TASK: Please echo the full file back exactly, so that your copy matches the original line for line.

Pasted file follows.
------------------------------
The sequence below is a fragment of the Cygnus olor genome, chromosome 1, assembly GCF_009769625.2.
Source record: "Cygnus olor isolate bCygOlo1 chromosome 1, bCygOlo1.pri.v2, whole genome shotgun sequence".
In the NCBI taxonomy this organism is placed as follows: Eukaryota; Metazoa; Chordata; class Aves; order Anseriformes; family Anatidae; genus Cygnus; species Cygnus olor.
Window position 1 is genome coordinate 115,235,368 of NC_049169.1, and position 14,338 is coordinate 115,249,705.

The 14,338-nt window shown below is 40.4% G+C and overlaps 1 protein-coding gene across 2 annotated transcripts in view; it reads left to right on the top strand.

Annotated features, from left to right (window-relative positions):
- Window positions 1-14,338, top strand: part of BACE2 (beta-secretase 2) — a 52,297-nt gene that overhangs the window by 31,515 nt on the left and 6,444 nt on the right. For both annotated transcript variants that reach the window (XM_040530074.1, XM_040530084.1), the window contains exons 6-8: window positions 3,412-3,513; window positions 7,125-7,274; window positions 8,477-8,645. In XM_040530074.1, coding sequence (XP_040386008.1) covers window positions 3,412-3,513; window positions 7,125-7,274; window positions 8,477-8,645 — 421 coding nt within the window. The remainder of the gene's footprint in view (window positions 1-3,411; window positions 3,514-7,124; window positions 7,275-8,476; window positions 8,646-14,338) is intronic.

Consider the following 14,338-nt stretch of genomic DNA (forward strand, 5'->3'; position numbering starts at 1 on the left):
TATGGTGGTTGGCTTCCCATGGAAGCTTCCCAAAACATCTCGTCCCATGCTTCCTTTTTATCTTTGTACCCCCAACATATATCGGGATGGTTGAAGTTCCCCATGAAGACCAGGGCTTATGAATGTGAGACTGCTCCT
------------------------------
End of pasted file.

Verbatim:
The sequence below is a fragment of the Cygnus olor genome, chromosome 1, assembly GCF_009769625.2.
Source record: "Cygnus olor isolate bCygOlo1 chromosome 1, bCygOlo1.pri.v2, whole genome shotgun sequence".
In the NCBI taxonomy this organism is placed as follows: Eukaryota; Metazoa; Chordata; class Aves; order Anseriformes; family Anatidae; genus Cygnus; species Cygnus olor.
Window position 1 is genome coordinate 115,235,368 of NC_049169.1, and position 14,338 is coordinate 115,249,705.

The 14,338-nt window shown below is 40.4% G+C and overlaps 1 protein-coding gene across 2 annotated transcripts in view; it reads left to right on the top strand.

Annotated features, from left to right (window-relative positions):
- Window positions 1-14,338, top strand: part of BACE2 (beta-secretase 2) — a 52,297-nt gene that overhangs the window by 31,515 nt on the left and 6,444 nt on the right. For both annotated transcript variants that reach the window (XM_040530074.1, XM_040530084.1), the window contains exons 6-8: window positions 3,412-3,513; window positions 7,125-7,274; window positions 8,477-8,645. In XM_040530074.1, coding sequence (XP_040386008.1) covers window positions 3,412-3,513; window positions 7,125-7,274; window positions 8,477-8,645 — 421 coding nt within the window. The remainder of the gene's footprint in view (window positions 1-3,411; window positions 3,514-7,124; window positions 7,275-8,476; window positions 8,646-14,338) is intronic.

Consider the following 14,338-nt stretch of genomic DNA (forward strand, 5'->3'; position numbering starts at 1 on the left):
TATGGTGGTTGGCTTCCCATGGAAGCTTCCCAAAACATCTCGTCCCATGCTTCCTTTTTATCTTTGTACCCCCAACATATATCGGGATGGTTGAAGTTCCCCATGAAGACCAGGGCTTATGAATGTGAGACTGCTCCT